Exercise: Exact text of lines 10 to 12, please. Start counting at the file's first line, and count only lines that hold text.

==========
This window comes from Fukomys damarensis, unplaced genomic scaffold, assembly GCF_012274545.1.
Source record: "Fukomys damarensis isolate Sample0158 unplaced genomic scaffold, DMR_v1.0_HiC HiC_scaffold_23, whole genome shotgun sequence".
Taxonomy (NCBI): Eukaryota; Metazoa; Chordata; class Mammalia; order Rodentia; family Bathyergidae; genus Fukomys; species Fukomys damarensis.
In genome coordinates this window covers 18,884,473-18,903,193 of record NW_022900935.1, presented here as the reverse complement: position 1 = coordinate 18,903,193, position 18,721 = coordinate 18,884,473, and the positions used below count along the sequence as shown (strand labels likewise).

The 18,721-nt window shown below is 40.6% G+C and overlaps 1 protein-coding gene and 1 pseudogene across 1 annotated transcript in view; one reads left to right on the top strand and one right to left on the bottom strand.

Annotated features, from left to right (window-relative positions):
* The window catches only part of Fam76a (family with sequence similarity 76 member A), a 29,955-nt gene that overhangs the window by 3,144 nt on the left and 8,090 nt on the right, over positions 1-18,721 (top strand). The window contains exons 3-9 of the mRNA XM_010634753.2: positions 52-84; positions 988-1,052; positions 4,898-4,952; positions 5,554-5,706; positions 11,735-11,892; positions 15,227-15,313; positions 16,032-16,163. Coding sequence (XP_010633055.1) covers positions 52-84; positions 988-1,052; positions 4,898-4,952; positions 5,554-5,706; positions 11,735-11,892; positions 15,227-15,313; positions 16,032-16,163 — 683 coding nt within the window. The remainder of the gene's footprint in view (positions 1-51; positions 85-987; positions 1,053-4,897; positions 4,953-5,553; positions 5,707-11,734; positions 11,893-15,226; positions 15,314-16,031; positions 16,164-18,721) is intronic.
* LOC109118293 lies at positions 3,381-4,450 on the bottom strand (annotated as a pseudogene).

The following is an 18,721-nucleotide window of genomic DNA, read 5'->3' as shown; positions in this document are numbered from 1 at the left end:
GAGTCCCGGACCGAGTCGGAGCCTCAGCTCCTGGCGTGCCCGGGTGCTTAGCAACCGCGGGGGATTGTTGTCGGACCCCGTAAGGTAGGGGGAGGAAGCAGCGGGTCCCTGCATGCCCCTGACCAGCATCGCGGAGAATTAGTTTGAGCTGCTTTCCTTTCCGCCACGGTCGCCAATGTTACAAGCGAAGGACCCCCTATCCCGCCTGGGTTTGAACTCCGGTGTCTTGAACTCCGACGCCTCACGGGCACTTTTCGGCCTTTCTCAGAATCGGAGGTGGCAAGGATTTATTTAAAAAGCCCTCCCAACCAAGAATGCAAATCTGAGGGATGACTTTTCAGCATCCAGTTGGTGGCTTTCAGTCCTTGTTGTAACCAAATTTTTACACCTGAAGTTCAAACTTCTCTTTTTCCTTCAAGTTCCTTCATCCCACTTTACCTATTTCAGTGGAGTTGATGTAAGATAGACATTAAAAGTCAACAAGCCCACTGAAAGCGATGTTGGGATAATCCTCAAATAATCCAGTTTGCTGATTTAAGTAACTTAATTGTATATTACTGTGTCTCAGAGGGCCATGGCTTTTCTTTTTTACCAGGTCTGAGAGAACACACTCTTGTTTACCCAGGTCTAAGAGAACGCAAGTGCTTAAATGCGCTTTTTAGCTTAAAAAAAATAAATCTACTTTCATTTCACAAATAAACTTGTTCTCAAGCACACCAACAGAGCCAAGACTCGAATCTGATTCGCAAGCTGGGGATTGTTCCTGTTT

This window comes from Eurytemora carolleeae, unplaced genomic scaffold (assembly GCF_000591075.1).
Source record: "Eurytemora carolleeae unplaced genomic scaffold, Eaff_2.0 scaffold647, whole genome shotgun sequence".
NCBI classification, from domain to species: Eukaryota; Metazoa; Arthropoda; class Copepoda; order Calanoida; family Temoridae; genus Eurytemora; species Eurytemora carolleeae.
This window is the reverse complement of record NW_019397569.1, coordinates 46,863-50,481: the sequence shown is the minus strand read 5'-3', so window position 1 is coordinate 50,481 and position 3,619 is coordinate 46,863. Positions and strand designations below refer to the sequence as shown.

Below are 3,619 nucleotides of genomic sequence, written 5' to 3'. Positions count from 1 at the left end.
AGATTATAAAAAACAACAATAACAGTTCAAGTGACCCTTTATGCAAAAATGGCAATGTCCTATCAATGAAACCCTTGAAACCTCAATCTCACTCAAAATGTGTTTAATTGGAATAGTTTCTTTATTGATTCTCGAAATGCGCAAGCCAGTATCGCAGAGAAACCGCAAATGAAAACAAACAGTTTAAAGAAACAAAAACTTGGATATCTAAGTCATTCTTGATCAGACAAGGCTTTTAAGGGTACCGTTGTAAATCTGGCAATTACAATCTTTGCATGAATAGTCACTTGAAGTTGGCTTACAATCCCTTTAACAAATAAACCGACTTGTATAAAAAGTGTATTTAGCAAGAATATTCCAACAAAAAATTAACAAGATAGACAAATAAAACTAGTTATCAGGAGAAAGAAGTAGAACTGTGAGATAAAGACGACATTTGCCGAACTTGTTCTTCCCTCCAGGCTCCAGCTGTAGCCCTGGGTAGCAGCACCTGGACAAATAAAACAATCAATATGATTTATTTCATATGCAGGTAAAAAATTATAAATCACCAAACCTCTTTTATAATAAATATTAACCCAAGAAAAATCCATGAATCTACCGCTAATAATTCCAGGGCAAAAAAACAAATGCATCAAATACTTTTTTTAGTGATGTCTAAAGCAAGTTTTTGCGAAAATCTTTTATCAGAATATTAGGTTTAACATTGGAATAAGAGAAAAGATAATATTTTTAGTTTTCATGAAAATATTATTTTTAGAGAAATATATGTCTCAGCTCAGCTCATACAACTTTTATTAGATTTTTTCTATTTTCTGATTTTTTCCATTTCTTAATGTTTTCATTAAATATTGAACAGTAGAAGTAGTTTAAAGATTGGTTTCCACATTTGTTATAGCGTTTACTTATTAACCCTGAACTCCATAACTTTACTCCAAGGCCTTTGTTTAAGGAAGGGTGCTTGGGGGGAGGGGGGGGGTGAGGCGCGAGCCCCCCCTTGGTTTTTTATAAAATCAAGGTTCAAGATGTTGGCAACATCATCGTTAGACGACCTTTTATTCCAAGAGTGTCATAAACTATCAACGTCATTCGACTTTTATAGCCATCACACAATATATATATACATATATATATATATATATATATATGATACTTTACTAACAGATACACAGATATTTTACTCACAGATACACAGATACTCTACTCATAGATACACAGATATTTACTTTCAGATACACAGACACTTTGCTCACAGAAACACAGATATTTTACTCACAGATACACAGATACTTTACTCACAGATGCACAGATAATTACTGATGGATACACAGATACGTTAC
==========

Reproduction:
GAGTCCCGGACCGAGTCGGAGCCTCAGCTCCTGGCGTGCCCGGGTGCTTAGCAACCGCGGGGGATTGTTGTCGGACCCCGTAAGGTAGGGGGAGGAAGCAGCGGGTCCCTGCATGCCCCTGACCAGCATCGCGGAGAATTAGTTTGAGCTGCTTTCCTTTCCGCCACGGTCGCCAATGTTACAAGCGAAGGACCCCCTATCCCGCCTGGGTTTGAACTCCGGTGTCTTGAACTCCGACGCCTCACGGGCACTTTTCGGCCTTTCTCAGAATCGGAGGTGGCAAGGATTTATTTAAAAAGCCCTCCCAACCAAGAATGCAAATCTGAGGGATGACTTTTCAGCATCCAGTTGGTGGCTTTCAGTCCTTGTTGTAACCAAATTTTTACACCTGAAGTTCAAACTTCTCTTTTTCCTTCAAGTTCCTTCATCCCACTTTACCTATTTCAGTGGAGTTGATGTAAGATAGACATTAAAAGTCAACAAGCCCACTGAAAGCGATGTTGGGATAATCCTCAAATAATCCAGTTTGCTGATTTAAGTAACTTAATTGTATATTACTGTGTCTCAGAGGGCCATGGCTTTTCTTTTTTACCAGGTCTGAGAGAACACACTCTTGTTTACCCAGGTCTAAGAGAACGCAAGTGCTTAAATGCGCTTTTTAGCTTAAAAAAAATAAATCTACTTTCATTTCACAAATAAACTTGTTCTCAAGCACACCAACAGAGCCAAGACTCGAATCTGATTCGCAAGCTGGGGATTGTTCCTGTTT

This window comes from Eurytemora carolleeae, unplaced genomic scaffold (assembly GCF_000591075.1).
Source record: "Eurytemora carolleeae unplaced genomic scaffold, Eaff_2.0 scaffold647, whole genome shotgun sequence".